PAUSE (wait 5 seconds), PROMPT (you help), PRAISE.
- After two prompts, tell the child the word.
- Challenge yourself not to say, No that’s wrong!
- Read with the child if the books are hard.
After reading, talk about the book.
- What happened?
- Which bit did you like?
- Has anything like this happened to you?
Encourage the child and remember that learning involves making mistakes. If your child isn’t sure of the answer to a question you’ve asked, wait a few seconds. Give that young mind time to think. Then encourage and help them to work it out.
If they still do not know the answer, tell them. For many children, just being beside them is of great benefit.
The School-wide Writing Conventions are:
- Children write in black pen, on every second line.
- As they write, children underline possible errors (or the part of the word they are unsure of).
- Corrections are made by the child. They are written (in red pen), above the attempted word, during the proof-reading or editing part of the lesson.
- Corrections made by adults are written in another colour, on the line above the error.
Guidelines to Help a Child with Writing:
- Talk to the child about their writing. Ask them what they are writing and what will happen next, for example.
- Praise close approximations (eg. ‘lst’ for ‘last’), not just correct words. These ‘close approximations’ guide the child to find the word in the dictionary when proofreading.
- If a child cannot write a word, say to them:
How does it start?
What sounds can you hear?
Encourage the child to give words a go, and remind them to ‘underline to register doubt.
EDITING – is checking that the meaning is clear.
During editing ask children, “What did you mean to say?” and, “Could you add another idea?”
PROOF-READING – is checking the accuracy of the way the word(s) is written down.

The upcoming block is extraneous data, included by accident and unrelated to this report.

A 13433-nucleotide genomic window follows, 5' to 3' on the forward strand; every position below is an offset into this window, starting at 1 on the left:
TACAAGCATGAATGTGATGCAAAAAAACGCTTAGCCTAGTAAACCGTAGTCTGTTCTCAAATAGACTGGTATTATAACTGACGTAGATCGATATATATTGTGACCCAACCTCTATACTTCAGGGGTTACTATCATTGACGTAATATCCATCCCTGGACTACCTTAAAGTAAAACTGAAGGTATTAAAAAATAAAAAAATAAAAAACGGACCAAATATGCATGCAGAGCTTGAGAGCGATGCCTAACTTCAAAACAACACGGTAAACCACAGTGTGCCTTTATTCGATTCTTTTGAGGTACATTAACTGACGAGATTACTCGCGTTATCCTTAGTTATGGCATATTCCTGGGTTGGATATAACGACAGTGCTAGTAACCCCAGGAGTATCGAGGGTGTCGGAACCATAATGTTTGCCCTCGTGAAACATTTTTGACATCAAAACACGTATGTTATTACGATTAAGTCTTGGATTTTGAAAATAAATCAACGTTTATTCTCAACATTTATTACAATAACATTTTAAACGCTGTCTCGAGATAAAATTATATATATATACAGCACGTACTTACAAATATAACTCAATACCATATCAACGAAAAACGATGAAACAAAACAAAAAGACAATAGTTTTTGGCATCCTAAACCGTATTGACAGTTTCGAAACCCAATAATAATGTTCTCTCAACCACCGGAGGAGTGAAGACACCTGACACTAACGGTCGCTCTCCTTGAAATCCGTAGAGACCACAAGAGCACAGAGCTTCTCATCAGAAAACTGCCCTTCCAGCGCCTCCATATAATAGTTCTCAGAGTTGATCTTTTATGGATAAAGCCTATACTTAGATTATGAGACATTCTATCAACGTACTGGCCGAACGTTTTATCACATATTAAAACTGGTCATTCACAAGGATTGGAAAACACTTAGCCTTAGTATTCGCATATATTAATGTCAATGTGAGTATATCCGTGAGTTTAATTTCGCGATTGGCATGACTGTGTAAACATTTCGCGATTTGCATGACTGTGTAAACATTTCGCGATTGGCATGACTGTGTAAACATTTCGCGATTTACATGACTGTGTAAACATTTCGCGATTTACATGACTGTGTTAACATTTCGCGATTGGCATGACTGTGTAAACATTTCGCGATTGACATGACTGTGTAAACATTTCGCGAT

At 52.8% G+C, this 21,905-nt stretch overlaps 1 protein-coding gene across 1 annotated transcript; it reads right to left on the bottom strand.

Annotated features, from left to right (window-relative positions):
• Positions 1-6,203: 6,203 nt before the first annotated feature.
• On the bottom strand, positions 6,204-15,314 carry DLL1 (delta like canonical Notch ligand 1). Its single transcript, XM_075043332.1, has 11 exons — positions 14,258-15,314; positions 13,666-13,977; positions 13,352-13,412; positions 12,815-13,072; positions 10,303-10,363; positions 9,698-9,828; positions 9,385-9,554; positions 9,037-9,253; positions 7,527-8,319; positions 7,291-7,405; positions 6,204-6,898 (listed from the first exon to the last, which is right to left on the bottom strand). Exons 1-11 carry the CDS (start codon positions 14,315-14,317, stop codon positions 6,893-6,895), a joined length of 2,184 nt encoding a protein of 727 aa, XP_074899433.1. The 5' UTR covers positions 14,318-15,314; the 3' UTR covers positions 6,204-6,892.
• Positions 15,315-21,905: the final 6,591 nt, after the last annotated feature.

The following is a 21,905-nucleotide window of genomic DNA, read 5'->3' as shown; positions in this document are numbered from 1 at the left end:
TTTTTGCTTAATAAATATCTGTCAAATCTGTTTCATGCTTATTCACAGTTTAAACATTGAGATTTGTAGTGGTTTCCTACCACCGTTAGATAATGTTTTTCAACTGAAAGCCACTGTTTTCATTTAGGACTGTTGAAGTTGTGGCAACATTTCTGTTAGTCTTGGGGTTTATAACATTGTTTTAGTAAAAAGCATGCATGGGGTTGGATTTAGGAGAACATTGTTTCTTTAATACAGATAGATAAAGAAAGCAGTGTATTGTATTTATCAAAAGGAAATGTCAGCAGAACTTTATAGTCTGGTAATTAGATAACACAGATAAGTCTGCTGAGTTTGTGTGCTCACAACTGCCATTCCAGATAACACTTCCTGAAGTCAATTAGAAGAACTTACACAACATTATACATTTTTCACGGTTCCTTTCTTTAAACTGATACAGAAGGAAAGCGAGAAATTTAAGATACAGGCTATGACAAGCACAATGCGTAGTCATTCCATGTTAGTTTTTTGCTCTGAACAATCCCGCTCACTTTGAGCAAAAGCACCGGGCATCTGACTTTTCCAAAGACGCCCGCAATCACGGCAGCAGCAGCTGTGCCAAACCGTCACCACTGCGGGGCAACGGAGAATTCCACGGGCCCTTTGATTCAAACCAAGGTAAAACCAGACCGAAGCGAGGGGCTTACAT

During proof-reading assist children to self-correct 1 or 2 words using a dictionary. Encourage and help the children to add punctuation as needed.
Publishing of Work
We need people with skills to type children’s written work (either at school or at home), or to assist children to write it.
Word Study programmes throughout the school are based on the Essential Word Lists from the Spell-Write book. This process is used in every classroom.
(Developmental, Art, Technology, Sport, Science)
To ensure the safety of all children (and adults), at all times, you need to be aware of, and here to, any risk Are Management sheets which have been developed by the staff or children, for any given activity.
You are always welcome to join us in the staffroom for refreshments. Toilets are located in the staffroom.
For safety reasons there are protocols which we ask everyone to respect.
If you want to help with playground activities or offer specific sports skills practice, let us know.
We would welcome some assistance.
Please wear a brimmed sunhat outside on the premises. (Terms 1 & 4).
Older children are expected to be good role models for younger children.
There will always be three teachers on duty. The office will handle any medical needs that arise. Check with them also if you are unsure how to handle anything. They will be there to support you.